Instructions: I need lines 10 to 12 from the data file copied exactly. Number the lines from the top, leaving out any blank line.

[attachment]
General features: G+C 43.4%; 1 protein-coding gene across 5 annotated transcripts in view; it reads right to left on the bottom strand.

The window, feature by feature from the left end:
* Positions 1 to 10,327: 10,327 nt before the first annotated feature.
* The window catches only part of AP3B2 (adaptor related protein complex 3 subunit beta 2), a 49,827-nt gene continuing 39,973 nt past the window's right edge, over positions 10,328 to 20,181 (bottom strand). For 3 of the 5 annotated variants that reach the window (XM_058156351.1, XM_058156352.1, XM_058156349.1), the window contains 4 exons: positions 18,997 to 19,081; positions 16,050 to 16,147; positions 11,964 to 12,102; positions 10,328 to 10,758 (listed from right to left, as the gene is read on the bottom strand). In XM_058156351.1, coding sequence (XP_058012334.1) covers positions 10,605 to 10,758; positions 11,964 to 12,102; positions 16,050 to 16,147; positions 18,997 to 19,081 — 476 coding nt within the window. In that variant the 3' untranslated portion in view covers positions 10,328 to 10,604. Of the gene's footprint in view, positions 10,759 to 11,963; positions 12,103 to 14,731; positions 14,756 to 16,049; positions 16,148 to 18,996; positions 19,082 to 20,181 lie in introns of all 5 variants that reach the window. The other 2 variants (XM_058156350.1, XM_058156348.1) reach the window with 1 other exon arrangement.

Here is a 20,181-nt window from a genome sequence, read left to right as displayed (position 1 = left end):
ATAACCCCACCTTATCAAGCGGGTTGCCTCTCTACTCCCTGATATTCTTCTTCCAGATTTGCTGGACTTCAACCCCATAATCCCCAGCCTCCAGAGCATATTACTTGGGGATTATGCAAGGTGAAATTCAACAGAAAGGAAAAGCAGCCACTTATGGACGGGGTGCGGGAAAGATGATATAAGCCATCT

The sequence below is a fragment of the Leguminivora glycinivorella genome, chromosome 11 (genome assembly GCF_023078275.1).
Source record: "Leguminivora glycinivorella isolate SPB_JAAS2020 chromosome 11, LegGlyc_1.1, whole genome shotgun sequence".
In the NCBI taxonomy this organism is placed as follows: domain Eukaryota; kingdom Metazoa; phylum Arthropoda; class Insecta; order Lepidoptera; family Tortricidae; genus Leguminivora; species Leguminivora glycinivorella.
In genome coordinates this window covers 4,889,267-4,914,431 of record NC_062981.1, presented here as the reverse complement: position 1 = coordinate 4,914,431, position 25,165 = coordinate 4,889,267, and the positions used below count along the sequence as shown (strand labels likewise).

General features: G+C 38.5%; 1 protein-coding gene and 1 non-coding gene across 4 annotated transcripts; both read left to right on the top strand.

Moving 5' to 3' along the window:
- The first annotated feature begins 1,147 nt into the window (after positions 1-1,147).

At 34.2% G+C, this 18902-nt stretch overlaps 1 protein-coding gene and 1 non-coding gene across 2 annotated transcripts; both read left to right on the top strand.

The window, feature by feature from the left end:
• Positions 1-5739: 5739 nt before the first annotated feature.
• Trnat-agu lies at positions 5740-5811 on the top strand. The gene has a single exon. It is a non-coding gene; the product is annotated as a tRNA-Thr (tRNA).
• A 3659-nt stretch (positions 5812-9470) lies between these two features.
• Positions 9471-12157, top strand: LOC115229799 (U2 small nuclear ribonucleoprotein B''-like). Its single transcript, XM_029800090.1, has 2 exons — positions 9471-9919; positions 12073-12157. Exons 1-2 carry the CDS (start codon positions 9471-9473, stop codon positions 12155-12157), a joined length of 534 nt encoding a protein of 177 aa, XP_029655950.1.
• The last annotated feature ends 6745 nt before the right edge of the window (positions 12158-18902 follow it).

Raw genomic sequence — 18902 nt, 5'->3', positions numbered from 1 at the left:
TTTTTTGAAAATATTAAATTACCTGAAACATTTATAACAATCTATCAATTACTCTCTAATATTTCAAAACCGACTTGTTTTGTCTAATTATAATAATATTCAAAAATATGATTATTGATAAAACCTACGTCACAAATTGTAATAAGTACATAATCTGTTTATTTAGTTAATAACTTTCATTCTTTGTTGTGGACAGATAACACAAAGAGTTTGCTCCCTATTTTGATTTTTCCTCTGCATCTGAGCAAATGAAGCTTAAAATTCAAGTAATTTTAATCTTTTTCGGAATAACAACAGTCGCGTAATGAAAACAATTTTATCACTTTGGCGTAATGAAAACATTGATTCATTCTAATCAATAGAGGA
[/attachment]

In genome coordinates this window covers 4,889,267-4,914,431 of record NC_062981.1, presented here as the reverse complement: position 1 = coordinate 4,914,431, position 25,165 = coordinate 4,889,267, and the positions used below count along the sequence as shown (strand labels likewise).

General features: G+C 38.5%; 1 protein-coding gene and 1 non-coding gene across 4 annotated transcripts; both read left to right on the top strand.

Moving 5' to 3' along the window: